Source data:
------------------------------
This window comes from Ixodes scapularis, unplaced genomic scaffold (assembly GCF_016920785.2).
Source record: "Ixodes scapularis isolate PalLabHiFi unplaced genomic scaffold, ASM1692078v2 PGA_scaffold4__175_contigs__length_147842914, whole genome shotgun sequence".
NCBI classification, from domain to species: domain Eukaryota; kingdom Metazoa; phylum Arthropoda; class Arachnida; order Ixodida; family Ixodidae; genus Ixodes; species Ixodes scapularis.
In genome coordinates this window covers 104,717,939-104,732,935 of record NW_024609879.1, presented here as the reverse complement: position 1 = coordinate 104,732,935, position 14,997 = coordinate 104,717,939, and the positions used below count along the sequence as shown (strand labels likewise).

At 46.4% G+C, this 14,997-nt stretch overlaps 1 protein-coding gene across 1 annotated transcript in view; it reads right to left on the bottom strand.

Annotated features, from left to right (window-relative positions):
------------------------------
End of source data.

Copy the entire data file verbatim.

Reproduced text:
This window comes from Ixodes scapularis, unplaced genomic scaffold (assembly GCF_016920785.2).
Source record: "Ixodes scapularis isolate PalLabHiFi unplaced genomic scaffold, ASM1692078v2 PGA_scaffold4__175_contigs__length_147842914, whole genome shotgun sequence".
NCBI classification, from domain to species: domain Eukaryota; kingdom Metazoa; phylum Arthropoda; class Arachnida; order Ixodida; family Ixodidae; genus Ixodes; species Ixodes scapularis.
In genome coordinates this window covers 104,717,939-104,732,935 of record NW_024609879.1, presented here as the reverse complement: position 1 = coordinate 104,732,935, position 14,997 = coordinate 104,717,939, and the positions used below count along the sequence as shown (strand labels likewise).

At 46.4% G+C, this 14,997-nt stretch overlaps 1 protein-coding gene across 1 annotated transcript in view; it reads right to left on the bottom strand.

Annotated features, from left to right (window-relative positions):